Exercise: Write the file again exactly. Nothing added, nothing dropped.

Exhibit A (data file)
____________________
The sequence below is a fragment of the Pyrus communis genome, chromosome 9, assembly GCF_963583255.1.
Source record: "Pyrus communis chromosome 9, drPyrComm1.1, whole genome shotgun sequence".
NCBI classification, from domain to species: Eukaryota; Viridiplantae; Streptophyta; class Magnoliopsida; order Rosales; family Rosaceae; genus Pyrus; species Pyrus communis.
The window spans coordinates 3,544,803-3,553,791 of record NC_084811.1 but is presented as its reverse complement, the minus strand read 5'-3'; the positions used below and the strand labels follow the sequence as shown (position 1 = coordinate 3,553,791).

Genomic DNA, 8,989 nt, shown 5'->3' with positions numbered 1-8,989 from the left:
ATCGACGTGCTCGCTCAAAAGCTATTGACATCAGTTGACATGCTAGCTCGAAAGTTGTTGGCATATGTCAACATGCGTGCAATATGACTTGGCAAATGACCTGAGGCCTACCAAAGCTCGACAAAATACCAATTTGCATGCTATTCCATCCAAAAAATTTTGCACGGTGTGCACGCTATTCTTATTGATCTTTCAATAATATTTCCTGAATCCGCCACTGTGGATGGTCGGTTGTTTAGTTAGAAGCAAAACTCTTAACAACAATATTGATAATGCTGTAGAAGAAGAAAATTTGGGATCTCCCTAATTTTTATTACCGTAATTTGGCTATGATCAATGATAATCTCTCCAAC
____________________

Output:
The sequence below is a fragment of the Pyrus communis genome, chromosome 9, assembly GCF_963583255.1.
Source record: "Pyrus communis chromosome 9, drPyrComm1.1, whole genome shotgun sequence".
NCBI classification, from domain to species: Eukaryota; Viridiplantae; Streptophyta; class Magnoliopsida; order Rosales; family Rosaceae; genus Pyrus; species Pyrus communis.
The window spans coordinates 3,544,803-3,553,791 of record NC_084811.1 but is presented as its reverse complement, the minus strand read 5'-3'; the positions used below and the strand labels follow the sequence as shown (position 1 = coordinate 3,553,791).

Genomic DNA, 8,989 nt, shown 5'->3' with positions numbered 1-8,989 from the left:
ATCGACGTGCTCGCTCAAAAGCTATTGACATCAGTTGACATGCTAGCTCGAAAGTTGTTGGCATATGTCAACATGCGTGCAATATGACTTGGCAAATGACCTGAGGCCTACCAAAGCTCGACAAAATACCAATTTGCATGCTATTCCATCCAAAAAATTTTGCACGGTGTGCACGCTATTCTTATTGATCTTTCAATAATATTTCCTGAATCCGCCACTGTGGATGGTCGGTTGTTTAGTTAGAAGCAAAACTCTTAACAACAATATTGATAATGCTGTAGAAGAAGAAAATTTGGGATCTCCCTAATTTTTATTACCGTAATTTGGCTATGATCAATGATAATCTCTCCAAC